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Mary Mitchell: Group fights for more construction jobs for blacks

Eddie Reed Ed Gardner Bishop Tavis Grant stconcrete form stop workers from pouring any more concrete init. leads protest over

Eddie Reed, Ed Gardner and Bishop Tavis Grant stand in a concrete form to stop the workers from pouring any more concrete into it. leads a protest over the lack of African American hiring at a construction site at 92nd & Western. Monday, September 24, 2012 | Brian Jackson~Sun-Times

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Updated: November 1, 2012 6:39AM



There is a big difference between agitating for jobs and a shakedown.

What Ed Gardner, the founder of the iconic Soft Sheen hair products, did when he stood in the path of a concrete truck on the South Side and shut down a construction site at 92nd and Western last week, is agitation.

But the intimidating tactics by a group of men at a construction site on the West Side, which allegedly involved threatening the crew and demanding cash to go away, is a shakedown.

If reputable leaders in the African-American community don’t stand up and support Gardner in his effort to do things the right way, then nothing will change in the fight for more black construction jobs.

“Every time we have mobilized and brought attention to this issue over the last 40 years, somehow the powers that be are able to pick off some black people,” said Conrad Worrill, director of the Jacob Carruthers Center for Inner City Studies at Northeastern Illinois University and an expert in black history.

‘We go back to sleep’

“A few contractors get some contracts and hire a few blacks and we go back to sleep.”

So when you are driving down the street and notice that the only people who seem to be working on construction sites are Latino and whites, don’t blame them.

You can trace this problem back to Fred D. Hubbard, a disgraced 2nd Ward alderman. In 1973, Hubbard pleaded guilty to embezzling nearly $100,000 from a project sponsored by the Chicago Building Trades Council and backed by federal funds that was designed to get more blacks into the construction trade.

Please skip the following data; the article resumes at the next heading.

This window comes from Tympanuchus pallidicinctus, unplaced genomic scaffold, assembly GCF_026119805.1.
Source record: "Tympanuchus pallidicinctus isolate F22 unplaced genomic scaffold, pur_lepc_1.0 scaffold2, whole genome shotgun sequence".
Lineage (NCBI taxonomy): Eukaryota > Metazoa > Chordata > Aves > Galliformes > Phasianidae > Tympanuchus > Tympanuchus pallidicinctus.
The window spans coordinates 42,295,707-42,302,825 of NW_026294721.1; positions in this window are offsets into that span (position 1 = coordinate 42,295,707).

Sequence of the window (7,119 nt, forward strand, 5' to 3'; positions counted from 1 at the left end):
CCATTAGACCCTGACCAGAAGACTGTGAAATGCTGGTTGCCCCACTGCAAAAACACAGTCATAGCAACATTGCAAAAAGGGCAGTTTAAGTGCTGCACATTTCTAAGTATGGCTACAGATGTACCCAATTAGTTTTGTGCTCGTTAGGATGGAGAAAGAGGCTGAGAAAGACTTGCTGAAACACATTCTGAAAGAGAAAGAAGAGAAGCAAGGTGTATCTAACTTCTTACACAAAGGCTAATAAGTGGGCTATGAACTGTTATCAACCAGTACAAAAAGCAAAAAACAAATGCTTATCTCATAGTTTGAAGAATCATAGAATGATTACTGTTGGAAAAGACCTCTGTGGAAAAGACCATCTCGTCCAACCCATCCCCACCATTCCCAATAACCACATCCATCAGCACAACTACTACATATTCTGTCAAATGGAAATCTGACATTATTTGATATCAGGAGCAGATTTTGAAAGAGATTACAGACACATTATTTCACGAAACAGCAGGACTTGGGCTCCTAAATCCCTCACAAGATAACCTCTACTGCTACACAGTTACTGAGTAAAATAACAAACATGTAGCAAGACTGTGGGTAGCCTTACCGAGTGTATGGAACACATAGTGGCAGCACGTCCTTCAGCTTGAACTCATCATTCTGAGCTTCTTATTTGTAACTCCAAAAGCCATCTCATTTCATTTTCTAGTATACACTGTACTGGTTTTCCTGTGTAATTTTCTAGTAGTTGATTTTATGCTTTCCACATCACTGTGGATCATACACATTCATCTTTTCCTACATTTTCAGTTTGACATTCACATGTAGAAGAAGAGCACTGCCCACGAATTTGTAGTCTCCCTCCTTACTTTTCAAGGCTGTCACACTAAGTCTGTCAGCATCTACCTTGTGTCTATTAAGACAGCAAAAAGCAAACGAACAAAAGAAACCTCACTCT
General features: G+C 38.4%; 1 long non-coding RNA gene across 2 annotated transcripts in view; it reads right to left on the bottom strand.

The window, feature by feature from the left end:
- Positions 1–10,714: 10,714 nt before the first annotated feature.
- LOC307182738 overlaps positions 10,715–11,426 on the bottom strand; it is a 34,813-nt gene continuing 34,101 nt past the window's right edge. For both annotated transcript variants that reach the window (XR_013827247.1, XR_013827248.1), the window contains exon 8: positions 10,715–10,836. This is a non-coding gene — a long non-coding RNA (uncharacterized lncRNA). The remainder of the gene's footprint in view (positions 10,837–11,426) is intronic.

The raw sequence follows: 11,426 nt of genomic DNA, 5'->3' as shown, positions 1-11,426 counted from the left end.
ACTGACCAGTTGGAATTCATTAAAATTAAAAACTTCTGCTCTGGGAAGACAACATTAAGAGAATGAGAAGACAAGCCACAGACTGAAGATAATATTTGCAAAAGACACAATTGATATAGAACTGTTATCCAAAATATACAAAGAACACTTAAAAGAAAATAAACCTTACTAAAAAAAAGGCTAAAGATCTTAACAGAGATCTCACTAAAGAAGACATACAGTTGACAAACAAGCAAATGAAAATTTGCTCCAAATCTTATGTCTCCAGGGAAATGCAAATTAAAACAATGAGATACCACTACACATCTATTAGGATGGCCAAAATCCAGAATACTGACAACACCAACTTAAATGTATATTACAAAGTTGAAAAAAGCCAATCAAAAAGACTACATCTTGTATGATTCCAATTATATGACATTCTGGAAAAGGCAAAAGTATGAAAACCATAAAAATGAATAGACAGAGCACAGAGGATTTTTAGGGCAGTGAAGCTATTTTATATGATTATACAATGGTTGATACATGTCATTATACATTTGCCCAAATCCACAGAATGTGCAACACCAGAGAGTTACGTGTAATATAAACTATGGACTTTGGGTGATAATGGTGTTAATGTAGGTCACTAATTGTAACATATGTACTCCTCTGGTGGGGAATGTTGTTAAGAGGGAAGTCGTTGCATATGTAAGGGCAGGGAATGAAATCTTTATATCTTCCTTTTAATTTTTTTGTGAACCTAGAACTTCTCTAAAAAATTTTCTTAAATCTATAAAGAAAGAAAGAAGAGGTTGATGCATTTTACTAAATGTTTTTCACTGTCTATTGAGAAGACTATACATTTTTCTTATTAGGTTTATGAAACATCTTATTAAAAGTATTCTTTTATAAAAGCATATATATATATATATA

Despite the existence of organizations established to confront this problem, black people have still had to agitate for inclusion.

Between 1993 and 1996, members of the Chicago Black United Communities, (CBUC) and the African American Contractors Association, shut down more than 100 construction sites.

But those gains proved to be short-lived.

Last spring Rep. Bobby Rush (D-Ill.) threatened to stop Metra “in its tracks” because while the contract included a minority security contract worth about $110,000, none of the major bidders included African Americans.

“There is no way that Metra’s trains will run in the City of Chicago if this is the contract,” Rush said at the time.

“We are not going to sit back and allow this mega-million-dollar project to come into our neighborhood, where unemployment is sky high.”

In August, Rush partnered with Metra to host a two-day summit to prepare black entrepreneurs to successfully bid on public contracts.

“I fully support Mr. Gardner’s effort,” Rush told me Friday. “But I think it is shameful in this, 2012, that we have to call upon an 87-year-old man to lead protests.

Gardner is asking 10,000 people to show up at 95th and Western at 3 p.m. for the protest rally.

“I intend to be there on Sunday and I encourage everyone to be there on Sunday,” Rush said.

Worrill said Gardner’s activism should wake up black folks from a long sleep.

“The issue for black people in this moment in history is we have forgotten where we have come from,” he said. “We do not understand and have lost our vision around the question of being unified around critical issues that impact our community.

‘We’ve become so fractured’

“We’ve become so fractured, we can’t see the forest for the trees,” Worrill said.

The lack of black jobs in the construction industry is not only insulting, but it is adding to the high levels of violence because, unfortunately, the biggest employer in poor communities is often the drug dealer.

The African-American community cannot counter the forces that are destroying their families without having a way to make an honest living.

Indeed, this issue isn’t even about who is working in the black community. As of the 2010 Census, blacks made up 32 percent of the population in Chicago. Blacks should be a huge part of the construction crews working in every community.

So if it takes rallies and marches to get the attention of construction companies, then march and rally.

But don’t ignore the lessons from the past or allow the issue to be hijacked by the wrong people.

This crusade can’t end with a few people getting paid.

This has to be about group survival.



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